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While there are a lot of different techniques to get people back in their kayaks should they capsize while they're out kayaking, these techniques are not all foolproof. It is always possible that no matter what you try, there is no way you can possibly get all of the water out of the kayak. If this is the case, then you'll probably have to drain the kayak on the beach, and then re-launch both kayaks.
Knowing how to tow another kayak is an important part of being safe on the water. After all, if there is some reason why the other person cannot paddle back to shore, then you are going to need to provide a tow. If you ever find yourself in a situation where you cannot continue paddling, then you should also make sure that you're prepared to accept a tow. There are plenty of reasons why you might need to be towed, and you should not feel embarrassed about any of them. Anybody can become tired or injured, and you should always ask for help when it is needed, especially if you are kayaking out at sea.
The first thing that you should do before you tow another kayak is talk to the person in the kayak. There are a lot of reasons why somebody might have to stop paddling, and you should probably determine which one is the problem now. Once you determine that, you'll be able to provide a little more help than just a tow. For instance, if the person in the kayak is dehydrated or hungry, then you can provide food or water. If they are cold, then you may want to suggest that they put on more clothing.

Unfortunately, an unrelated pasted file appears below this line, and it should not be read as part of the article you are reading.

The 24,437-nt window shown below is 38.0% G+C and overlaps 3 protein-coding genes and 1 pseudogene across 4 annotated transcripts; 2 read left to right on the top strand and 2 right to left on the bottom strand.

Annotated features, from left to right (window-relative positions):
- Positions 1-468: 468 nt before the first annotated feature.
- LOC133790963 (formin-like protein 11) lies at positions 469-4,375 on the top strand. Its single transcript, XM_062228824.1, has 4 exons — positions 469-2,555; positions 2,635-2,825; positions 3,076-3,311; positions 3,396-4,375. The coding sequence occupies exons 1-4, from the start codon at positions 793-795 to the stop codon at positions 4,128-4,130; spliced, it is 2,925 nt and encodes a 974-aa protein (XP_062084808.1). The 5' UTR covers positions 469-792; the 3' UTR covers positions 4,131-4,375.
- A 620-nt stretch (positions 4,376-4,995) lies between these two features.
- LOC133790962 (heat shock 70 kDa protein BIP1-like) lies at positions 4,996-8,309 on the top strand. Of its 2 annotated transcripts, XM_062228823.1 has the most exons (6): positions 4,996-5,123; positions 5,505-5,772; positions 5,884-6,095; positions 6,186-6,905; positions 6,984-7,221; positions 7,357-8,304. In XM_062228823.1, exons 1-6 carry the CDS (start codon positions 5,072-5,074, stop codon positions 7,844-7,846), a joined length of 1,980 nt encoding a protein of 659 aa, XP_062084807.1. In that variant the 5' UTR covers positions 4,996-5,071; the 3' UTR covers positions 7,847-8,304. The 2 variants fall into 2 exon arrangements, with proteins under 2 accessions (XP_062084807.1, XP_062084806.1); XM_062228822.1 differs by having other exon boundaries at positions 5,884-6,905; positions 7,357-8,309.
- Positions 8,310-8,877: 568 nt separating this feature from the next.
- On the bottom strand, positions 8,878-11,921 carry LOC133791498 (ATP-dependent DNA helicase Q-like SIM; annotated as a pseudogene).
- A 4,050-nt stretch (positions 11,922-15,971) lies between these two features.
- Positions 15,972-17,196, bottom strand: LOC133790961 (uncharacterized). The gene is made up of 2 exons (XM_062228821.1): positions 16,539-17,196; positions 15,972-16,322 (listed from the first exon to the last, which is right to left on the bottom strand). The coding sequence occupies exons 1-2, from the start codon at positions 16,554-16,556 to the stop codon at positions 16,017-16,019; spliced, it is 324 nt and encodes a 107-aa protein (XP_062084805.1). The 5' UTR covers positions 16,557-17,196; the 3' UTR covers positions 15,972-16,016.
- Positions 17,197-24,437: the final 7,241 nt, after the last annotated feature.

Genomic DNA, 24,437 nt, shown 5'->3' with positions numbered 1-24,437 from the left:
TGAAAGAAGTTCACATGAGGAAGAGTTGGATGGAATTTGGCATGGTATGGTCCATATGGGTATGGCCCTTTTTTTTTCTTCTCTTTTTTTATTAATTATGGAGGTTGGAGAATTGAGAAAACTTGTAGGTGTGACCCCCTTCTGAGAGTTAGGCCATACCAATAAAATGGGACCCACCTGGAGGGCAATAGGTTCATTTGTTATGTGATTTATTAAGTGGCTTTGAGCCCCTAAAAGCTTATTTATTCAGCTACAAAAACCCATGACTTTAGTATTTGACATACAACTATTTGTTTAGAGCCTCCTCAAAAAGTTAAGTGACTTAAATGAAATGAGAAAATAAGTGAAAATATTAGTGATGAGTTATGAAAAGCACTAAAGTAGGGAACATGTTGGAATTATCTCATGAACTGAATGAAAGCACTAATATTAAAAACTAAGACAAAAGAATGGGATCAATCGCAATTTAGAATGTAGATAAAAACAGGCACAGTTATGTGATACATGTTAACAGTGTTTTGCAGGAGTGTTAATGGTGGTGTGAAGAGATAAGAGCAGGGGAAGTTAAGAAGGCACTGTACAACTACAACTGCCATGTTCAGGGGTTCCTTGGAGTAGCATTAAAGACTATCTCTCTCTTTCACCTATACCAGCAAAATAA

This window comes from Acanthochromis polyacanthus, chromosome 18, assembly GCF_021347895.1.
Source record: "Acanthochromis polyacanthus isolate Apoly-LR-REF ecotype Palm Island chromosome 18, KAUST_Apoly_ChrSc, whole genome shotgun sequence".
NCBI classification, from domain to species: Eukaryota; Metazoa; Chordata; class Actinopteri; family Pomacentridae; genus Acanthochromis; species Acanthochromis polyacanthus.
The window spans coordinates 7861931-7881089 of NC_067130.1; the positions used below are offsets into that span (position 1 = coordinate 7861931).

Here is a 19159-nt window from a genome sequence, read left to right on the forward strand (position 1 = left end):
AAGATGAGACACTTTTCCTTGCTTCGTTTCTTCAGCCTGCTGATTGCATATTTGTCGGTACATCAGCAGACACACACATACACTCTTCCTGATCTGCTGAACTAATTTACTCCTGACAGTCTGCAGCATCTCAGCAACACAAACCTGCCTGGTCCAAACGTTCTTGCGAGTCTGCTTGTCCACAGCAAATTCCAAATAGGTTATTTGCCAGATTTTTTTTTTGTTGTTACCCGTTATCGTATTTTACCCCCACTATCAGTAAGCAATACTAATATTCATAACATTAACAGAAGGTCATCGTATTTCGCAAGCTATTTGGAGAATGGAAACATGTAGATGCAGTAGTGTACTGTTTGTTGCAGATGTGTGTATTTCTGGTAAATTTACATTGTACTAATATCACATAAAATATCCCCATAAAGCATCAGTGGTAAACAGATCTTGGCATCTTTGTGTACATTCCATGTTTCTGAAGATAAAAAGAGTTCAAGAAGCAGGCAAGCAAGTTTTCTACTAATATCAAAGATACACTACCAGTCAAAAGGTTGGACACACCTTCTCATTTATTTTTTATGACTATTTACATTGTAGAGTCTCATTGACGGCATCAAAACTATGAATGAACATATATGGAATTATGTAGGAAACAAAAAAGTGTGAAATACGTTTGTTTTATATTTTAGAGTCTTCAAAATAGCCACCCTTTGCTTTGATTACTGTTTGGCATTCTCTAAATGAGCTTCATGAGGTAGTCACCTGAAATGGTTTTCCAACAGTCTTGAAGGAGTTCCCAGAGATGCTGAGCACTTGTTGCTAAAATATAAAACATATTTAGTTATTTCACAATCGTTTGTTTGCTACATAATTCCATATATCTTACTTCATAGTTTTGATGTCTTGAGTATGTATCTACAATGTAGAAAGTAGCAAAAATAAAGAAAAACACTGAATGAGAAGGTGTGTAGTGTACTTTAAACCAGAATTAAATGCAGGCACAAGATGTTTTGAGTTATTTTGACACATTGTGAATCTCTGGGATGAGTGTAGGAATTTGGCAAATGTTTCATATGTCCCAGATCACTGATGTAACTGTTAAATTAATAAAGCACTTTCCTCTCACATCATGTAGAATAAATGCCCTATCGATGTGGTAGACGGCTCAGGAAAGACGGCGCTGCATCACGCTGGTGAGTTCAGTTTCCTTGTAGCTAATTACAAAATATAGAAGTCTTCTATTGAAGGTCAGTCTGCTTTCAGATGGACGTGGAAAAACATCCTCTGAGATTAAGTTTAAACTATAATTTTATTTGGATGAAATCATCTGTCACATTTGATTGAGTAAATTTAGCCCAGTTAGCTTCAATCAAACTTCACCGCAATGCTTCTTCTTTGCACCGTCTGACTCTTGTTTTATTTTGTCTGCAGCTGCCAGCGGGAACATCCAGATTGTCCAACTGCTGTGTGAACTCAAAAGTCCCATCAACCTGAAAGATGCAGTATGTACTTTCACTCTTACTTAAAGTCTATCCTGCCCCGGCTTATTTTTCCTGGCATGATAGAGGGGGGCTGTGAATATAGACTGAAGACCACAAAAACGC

You should always make sure that the person you are towing has a whistle, just in case something happens while you are towing their kayak. That way, you'll be able to respond right away.
There are several different towing options. First, if you only have one person who is capable of towing the other kayak, then you can just use one towline and tow the kayak by yourself. If there are other people to help, then you can try either the V tow or an inline tow. The V tow is probably the most effective method if there are two paddlers - essentially, both kayaks are attached to the one being towed in a V-like formation. If there are several people who are capable of towing, you may want to try an inline tow. What this means is that the kayaks are connected in a straight line, and the first kayak is the only one that is not being towed a little. This is helpful of most of the people in your group are starting to feel a little bit tired.
Other techniques that you can use while rescuing somebody are the stern tow and the bow tow. These different towing methods essentially involve what parts of the kayak you will connect to when you decide to give somebody a tow. It's important for you to learn several different towing methods so that when you are actually in the situation where they are needed, you'll be able to figure out which method works the best for you.
Copyright © 2005 Jakob Jelling
About Jakob: Jakob Jelling is the founder of www.kayakhelp.com. Please visit his complete kayaking guide for all skills and ages.